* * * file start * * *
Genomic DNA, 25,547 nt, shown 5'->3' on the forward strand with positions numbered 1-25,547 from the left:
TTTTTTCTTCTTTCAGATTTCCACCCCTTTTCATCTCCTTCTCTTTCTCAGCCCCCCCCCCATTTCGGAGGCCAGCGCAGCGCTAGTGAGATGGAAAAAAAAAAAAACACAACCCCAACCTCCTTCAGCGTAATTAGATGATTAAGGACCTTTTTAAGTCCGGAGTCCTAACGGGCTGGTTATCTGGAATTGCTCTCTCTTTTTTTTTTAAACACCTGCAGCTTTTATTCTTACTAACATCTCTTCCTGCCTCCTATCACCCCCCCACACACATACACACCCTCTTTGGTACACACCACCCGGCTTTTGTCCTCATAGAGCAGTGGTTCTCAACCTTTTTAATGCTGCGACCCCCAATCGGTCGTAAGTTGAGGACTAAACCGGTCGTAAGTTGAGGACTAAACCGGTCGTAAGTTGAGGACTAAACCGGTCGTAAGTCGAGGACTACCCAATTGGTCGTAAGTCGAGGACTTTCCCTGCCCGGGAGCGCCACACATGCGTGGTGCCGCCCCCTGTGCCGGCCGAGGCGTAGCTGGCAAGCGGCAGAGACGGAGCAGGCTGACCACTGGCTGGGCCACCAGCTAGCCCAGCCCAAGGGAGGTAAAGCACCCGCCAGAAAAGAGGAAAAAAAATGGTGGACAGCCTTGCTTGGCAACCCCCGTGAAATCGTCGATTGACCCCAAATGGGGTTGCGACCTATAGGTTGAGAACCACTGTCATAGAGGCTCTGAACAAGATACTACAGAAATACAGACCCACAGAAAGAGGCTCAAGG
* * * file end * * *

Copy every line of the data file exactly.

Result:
Genomic DNA, 25,547 nt, shown 5'->3' on the forward strand with positions numbered 1-25,547 from the left:
TTTTTTCTTCTTTCAGATTTCCACCCCTTTTCATCTCCTTCTCTTTCTCAGCCCCCCCCCCATTTCGGAGGCCAGCGCAGCGCTAGTGAGATGGAAAAAAAAAAAAACACAACCCCAACCTCCTTCAGCGTAATTAGATGATTAAGGACCTTTTTAAGTCCGGAGTCCTAACGGGCTGGTTATCTGGAATTGCTCTCTCTTTTTTTTTTAAACACCTGCAGCTTTTATTCTTACTAACATCTCTTCCTGCCTCCTATCACCCCCCCACACACATACACACCCTCTTTGGTACACACCACCCGGCTTTTGTCCTCATAGAGCAGTGGTTCTCAACCTTTTTAATGCTGCGACCCCCAATCGGTCGTAAGTTGAGGACTAAACCGGTCGTAAGTTGAGGACTAAACCGGTCGTAAGTTGAGGACTAAACCGGTCGTAAGTCGAGGACTACCCAATTGGTCGTAAGTCGAGGACTTTCCCTGCCCGGGAGCGCCACACATGCGTGGTGCCGCCCCCTGTGCCGGCCGAGGCGTAGCTGGCAAGCGGCAGAGACGGAGCAGGCTGACCACTGGCTGGGCCACCAGCTAGCCCAGCCCAAGGGAGGTAAAGCACCCGCCAGAAAAGAGGAAAAAAAATGGTGGACAGCCTTGCTTGGCAACCCCCGTGAAATCGTCGATTGACCCCAAATGGGGTTGCGACCTATAGGTTGAGAACCACTGTCATAGAGGCTCTGAACAAGATACTACAGAAATACAGACCCACAGAAAGAGGCTCAAGG